i agree.it only took five years to get this quanta sized crumb! and its no good until 2017! by then some bankster scum will figure out how to avoid it a la the Banking Repair bill of 2010,where all of the useful parts havent been actually put into effect yet. maybe 2017 will be our lucky year for that too. of course its doubtful that our deficit ridden bankster fraud financial system will be around by then as a mere sneeze will topple that fake house of cards (to our detriment only ,im sure) and send our ceo scum to foriegn shores where they can run their "Free Market " (where the 99% always pick up the tab when the crapitolists bankster scams comes undone,making it "free" for them) b.s. on someone else.

hmmm, you know even with the crash of the dollar,hyper inflation,Super Great Depression times and the assorted terrible hardships that are on their way it might almost be worth it just to be rid of this sociopathic , if not down right insane, war mongering, conscienceless wealthy class..........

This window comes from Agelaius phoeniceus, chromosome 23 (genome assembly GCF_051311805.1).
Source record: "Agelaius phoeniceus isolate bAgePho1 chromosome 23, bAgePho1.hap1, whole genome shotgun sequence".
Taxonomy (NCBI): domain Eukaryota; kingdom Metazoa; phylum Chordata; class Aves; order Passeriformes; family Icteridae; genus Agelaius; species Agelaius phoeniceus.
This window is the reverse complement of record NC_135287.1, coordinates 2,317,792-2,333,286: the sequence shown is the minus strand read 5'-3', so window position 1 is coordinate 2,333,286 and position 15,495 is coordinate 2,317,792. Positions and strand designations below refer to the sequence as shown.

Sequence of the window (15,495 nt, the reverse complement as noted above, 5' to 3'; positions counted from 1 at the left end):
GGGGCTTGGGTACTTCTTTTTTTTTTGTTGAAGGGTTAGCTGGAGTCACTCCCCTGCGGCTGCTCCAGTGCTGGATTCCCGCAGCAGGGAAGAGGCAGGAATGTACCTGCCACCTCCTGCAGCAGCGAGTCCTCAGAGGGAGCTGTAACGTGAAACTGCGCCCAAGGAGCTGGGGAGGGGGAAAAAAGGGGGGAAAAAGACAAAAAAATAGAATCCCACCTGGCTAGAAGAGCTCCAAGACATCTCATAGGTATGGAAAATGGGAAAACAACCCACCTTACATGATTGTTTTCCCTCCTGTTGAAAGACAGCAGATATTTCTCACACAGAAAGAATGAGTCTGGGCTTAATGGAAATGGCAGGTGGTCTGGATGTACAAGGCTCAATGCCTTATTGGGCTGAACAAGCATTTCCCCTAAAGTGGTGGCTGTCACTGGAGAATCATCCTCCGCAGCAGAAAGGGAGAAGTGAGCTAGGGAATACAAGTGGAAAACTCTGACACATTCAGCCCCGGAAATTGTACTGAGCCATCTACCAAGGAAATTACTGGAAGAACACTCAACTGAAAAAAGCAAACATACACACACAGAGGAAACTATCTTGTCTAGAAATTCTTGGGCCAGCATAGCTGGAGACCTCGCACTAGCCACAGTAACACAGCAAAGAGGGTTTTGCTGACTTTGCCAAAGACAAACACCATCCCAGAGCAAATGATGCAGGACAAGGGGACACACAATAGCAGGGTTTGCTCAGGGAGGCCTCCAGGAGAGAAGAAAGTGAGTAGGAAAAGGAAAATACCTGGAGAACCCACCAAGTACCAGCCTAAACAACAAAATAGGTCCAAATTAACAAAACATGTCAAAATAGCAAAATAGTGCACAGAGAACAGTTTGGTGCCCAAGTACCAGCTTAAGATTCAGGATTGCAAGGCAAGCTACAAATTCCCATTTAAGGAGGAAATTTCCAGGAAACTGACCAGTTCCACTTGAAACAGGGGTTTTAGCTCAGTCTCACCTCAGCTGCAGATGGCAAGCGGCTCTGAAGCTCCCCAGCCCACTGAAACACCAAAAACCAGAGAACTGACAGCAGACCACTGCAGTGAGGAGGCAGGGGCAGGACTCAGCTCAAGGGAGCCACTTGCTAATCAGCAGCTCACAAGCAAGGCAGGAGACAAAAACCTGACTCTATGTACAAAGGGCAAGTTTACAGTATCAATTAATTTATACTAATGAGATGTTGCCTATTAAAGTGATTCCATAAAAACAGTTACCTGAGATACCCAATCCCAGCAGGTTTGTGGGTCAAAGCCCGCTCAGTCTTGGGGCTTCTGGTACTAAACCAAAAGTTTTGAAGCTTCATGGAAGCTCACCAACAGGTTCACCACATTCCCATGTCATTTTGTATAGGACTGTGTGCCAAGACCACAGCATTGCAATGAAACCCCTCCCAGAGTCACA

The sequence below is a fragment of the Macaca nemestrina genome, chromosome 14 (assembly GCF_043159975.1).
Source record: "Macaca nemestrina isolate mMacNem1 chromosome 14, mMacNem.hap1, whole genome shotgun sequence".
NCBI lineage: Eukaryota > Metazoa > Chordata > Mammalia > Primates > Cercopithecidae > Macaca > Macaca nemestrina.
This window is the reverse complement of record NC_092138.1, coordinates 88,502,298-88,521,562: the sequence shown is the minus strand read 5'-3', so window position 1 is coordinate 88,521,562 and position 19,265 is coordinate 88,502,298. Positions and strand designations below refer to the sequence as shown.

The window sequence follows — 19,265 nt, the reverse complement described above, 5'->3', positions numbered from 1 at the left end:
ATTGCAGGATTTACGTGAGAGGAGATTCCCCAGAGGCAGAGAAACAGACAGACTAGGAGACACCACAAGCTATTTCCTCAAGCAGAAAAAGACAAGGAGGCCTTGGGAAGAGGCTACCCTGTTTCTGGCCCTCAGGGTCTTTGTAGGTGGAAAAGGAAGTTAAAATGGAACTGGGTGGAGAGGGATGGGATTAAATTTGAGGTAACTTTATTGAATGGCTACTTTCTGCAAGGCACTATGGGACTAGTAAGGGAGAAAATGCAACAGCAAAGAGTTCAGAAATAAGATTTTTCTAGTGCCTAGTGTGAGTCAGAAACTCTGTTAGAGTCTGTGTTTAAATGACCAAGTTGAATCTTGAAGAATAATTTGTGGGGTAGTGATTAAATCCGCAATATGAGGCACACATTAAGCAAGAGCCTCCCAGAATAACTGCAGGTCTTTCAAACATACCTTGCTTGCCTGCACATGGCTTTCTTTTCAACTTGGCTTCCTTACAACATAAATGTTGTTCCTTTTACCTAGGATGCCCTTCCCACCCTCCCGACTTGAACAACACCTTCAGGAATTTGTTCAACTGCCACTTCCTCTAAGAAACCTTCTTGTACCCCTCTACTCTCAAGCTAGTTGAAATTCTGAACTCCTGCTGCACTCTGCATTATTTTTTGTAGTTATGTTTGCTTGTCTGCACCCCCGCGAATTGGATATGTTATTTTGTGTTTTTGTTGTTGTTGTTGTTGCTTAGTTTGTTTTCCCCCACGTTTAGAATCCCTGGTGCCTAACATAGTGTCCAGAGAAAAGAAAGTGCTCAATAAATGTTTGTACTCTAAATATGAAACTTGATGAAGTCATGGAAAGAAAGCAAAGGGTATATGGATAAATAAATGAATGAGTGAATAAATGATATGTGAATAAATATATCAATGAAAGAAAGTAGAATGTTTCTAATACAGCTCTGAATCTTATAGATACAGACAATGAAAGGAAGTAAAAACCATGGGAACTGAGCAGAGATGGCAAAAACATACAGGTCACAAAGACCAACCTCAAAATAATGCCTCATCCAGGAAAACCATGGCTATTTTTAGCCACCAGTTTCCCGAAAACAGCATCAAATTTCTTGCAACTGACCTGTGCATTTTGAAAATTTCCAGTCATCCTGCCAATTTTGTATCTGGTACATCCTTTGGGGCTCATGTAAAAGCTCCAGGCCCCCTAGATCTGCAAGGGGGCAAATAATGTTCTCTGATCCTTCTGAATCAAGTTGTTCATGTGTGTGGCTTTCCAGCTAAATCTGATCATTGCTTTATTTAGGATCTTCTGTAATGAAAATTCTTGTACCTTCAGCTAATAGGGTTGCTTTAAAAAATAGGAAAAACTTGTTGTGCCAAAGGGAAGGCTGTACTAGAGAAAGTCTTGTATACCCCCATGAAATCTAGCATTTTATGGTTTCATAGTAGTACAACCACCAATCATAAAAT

#17

The tax rate that CEO's pay should be linked to how they are compensated compared to the average worker in their business. For example- if they are payed 40 times the average worker they would pay Uncle Sam at a 25% tax rate. If their compensation is 75 times the average worker, they would be taxed at a 39% rate. If they get 100 times the average worker, much of what they earned would be taxed at a 50% rate. That would force the CEO to make a choice: either share the profits with his workforce or give it to Uncle Sam later on.


#18

Your numbers are very generous -- to them. How about if they're paid 40x they're taxed 50x, 100x tax at 75x comp, and if 100x comp, 1000x tax. With all forms of comp being counted.


#19